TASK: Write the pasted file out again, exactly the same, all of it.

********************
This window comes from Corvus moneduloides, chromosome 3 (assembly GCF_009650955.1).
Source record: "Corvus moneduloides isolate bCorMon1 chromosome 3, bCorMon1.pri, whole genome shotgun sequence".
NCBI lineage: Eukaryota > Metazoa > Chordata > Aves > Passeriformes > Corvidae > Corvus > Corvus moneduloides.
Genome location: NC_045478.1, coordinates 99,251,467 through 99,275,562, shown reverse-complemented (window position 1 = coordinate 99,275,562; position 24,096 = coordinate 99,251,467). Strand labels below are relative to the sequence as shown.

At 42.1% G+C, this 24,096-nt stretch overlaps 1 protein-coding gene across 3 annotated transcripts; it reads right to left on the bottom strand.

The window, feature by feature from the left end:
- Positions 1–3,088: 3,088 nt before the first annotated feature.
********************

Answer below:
This window comes from Corvus moneduloides, chromosome 3 (assembly GCF_009650955.1).
Source record: "Corvus moneduloides isolate bCorMon1 chromosome 3, bCorMon1.pri, whole genome shotgun sequence".
NCBI lineage: Eukaryota > Metazoa > Chordata > Aves > Passeriformes > Corvidae > Corvus > Corvus moneduloides.
Genome location: NC_045478.1, coordinates 99,251,467 through 99,275,562, shown reverse-complemented (window position 1 = coordinate 99,275,562; position 24,096 = coordinate 99,251,467). Strand labels below are relative to the sequence as shown.

At 42.1% G+C, this 24,096-nt stretch overlaps 1 protein-coding gene across 3 annotated transcripts; it reads right to left on the bottom strand.

The window, feature by feature from the left end:
- Positions 1–3,088: 3,088 nt before the first annotated feature.